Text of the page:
All I can do is reassure them they’re in really good hands…
I'm Nina Solis, and I am a hematology, oncology and COVID-19 nurse working at the hospital of the University of Pennsylvania.
For me, one of the most frustrating parts of being a COVID nurse was that feeling nobody cares. It was like the world around me doesn't recognize the work I'm doing. It doesn't care and they don't care enough. Opening my eyes to a lot of that was really hard. A lot of people close to me didn’t understand, or didn't take it seriously based on like the tragedy we were seeing every day. And even to some extent now. It's still happening and a lot of us are experiencing this rebound effect. We held this together for so long over the past year and a half and feeling really exhausted.
Originally, a lot of people like myself who were young and living alone, and low risk, volunteered to be the first ones over on the COVID floor. It almost felt like I was being drafted.
I think I had fear for a lot of reasons. One was fear for my patients, because a lot of them were doing so poorly with their health. Sometimes people would look at me and ask me if they were going to die. It was so hard to know, what to say or what to do.
When someone's looking to you for an answer about something so deep as “Am I going to die? Am I going to make it?” All I can really do is reassure them that they're in really good hands here and that they're cared for. But if they are likely going to die, it's really a difficult conversation to have with them. I think the only thing you really can do is let them know they're not alone. It’s hard not to take that on, hard not to come home and think about that and sit with that.
A lot of my coworkers came together and talked a lot about our feelings of moral distress. We feel very morally distressed that we can't care for the patients as we normally would, that we're risking our own lives in a way.
I spent so many years before this as well in a very emotionally exhausting field. As an oncology nurse, even before the pandemic, we live so many lives within our job. We deal with so much tragedy that most people our age have never experienced, never will.
When I think about “what do I do with all this sorrow? What do I do with all of this heaviness that I feel?” One of my best friends and I were remarking that for all of the deep sorrow and sadness that we felt, we consequently feel joy more vibrantly.
I took up running during the pandemic, because I needed a solo activity. I would even run and just take like, the biggest deep breaths and feel so grateful. And think of all the people who I cared for, who couldn't, couldn’t even do that, couldn't even take a deep breath, they couldn't walk, they couldn't stand or run or be. It felt very free. It's moments like that I really acknowledge my freedom and my health.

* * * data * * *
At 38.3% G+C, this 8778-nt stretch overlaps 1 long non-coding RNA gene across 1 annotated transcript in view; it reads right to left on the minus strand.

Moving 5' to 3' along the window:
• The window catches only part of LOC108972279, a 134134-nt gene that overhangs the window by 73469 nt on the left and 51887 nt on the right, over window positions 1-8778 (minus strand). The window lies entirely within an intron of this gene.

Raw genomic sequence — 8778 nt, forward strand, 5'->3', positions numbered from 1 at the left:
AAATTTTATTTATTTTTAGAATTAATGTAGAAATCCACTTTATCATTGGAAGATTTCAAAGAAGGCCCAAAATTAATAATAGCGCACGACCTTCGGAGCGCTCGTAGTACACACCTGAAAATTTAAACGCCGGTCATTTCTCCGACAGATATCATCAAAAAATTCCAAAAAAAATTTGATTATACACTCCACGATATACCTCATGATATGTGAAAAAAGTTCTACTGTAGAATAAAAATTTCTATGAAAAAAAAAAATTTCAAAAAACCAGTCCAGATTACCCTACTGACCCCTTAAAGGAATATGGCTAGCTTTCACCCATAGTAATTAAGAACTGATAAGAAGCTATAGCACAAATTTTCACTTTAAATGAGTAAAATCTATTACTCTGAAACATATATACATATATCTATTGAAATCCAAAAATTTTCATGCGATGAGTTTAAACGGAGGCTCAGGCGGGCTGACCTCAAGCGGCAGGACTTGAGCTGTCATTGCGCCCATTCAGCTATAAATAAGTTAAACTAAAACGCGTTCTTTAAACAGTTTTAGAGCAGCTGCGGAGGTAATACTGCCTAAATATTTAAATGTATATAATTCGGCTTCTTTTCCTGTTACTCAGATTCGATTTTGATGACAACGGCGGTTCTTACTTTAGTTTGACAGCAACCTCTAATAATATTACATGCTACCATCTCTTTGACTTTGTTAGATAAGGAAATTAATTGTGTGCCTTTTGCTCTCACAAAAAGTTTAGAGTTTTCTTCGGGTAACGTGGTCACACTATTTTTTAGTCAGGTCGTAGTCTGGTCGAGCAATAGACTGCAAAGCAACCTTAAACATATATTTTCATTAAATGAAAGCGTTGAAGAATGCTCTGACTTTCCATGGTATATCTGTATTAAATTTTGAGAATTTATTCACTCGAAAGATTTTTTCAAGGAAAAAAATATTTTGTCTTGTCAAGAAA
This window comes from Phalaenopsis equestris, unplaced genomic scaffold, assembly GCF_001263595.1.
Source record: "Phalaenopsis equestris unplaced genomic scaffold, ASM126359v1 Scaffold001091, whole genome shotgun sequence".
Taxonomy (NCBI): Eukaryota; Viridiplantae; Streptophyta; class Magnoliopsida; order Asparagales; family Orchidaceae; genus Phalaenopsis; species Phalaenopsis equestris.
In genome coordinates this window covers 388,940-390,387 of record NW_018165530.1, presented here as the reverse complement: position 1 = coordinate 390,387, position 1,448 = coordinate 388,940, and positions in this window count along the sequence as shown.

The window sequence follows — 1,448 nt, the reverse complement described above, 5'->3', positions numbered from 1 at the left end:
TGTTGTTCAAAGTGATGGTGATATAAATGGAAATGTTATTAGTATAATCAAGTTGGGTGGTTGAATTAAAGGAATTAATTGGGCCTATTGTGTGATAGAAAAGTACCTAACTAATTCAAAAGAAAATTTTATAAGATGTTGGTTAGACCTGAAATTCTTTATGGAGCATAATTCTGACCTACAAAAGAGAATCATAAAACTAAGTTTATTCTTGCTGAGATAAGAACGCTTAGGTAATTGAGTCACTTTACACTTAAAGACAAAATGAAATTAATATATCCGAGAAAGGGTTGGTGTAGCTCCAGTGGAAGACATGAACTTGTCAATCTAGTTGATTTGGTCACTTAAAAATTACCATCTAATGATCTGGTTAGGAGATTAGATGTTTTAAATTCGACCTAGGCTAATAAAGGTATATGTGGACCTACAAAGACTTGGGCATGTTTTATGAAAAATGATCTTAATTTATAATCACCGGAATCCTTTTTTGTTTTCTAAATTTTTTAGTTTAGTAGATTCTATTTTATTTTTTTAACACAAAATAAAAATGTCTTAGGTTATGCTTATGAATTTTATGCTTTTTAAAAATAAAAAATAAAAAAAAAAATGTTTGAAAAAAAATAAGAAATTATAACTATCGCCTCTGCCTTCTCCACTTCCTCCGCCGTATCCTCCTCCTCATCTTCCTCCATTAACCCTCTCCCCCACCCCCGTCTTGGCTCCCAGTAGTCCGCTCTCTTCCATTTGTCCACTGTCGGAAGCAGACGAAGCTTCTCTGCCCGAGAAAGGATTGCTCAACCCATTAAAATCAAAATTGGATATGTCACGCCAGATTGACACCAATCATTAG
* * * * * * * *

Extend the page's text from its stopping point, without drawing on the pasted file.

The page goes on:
One of our chaplains would come up sometimes and do breathing exercises and meditations with us, that really helped. I think we have an amazing team on my floor as well. We had great leadership and great management that really kept this going.
The social worker who was on our floor, worked with me directly to create what we call story sharing sessions. I came to her with the idea because a lot of our staff members were just so visibly burnt out and were admitting to feeling overwhelmed and stressed. Having a lot of compassion fatigue.
There’s a quote by James Baldwin that says something like, “We think all of our sadness and despair is the deepest that anyone’s ever felt, and then we read and then we realize we’re not alone in that.”
Having people in the same room who understand you and know what you’re going through, listen to you and really hear you has been really healing for a lot of people.
I have this tattoo on my arm that says, “Be soft.” And it's from this poem. Basically, reminding you not to let the world make you jaded, and to be reminded that there's beauty and goodness when you're surrounded by so much difficulty and so much pain. I remember I was in a COVID room once. The patient had urinated all over the floor and everything was wet. Someone was yelling into the room. The isolation gown I had, I didn’t realize had ripped and fell off of me while I was standing in the middle of the room. I saw my tattoo. And I was like, “No, I’m going to be jaded now. There’s no way I’m going to be soft after this. I'm gonna be hard.”
It’s difficult to bounce back from that feeling of feeling hopeless. But I think I also felt exhausted to from, the moral distress feeling like I’m not able to give the care I want to give. I am seeing so much tragedy and so much, death watching people say goodbye to their loved ones on an iPad.
I'm only 25. I've seen so much pain and so much suffering, but I've also seen so much joy and so much meaning. So few people my age could witness something or be a part of something so profound.
The Penn Medicine Listening Lab is a storytelling initiative that embraces the power of listening as a form of care. While the stories featured here aspire to uplift and empower, they may also describe experiences of trauma and suffering. We recognize that listening can be a vulnerable experience and offer resources at Penn Medicine and beyond through our website for those in need of support.
Tags: Compassionate Relationships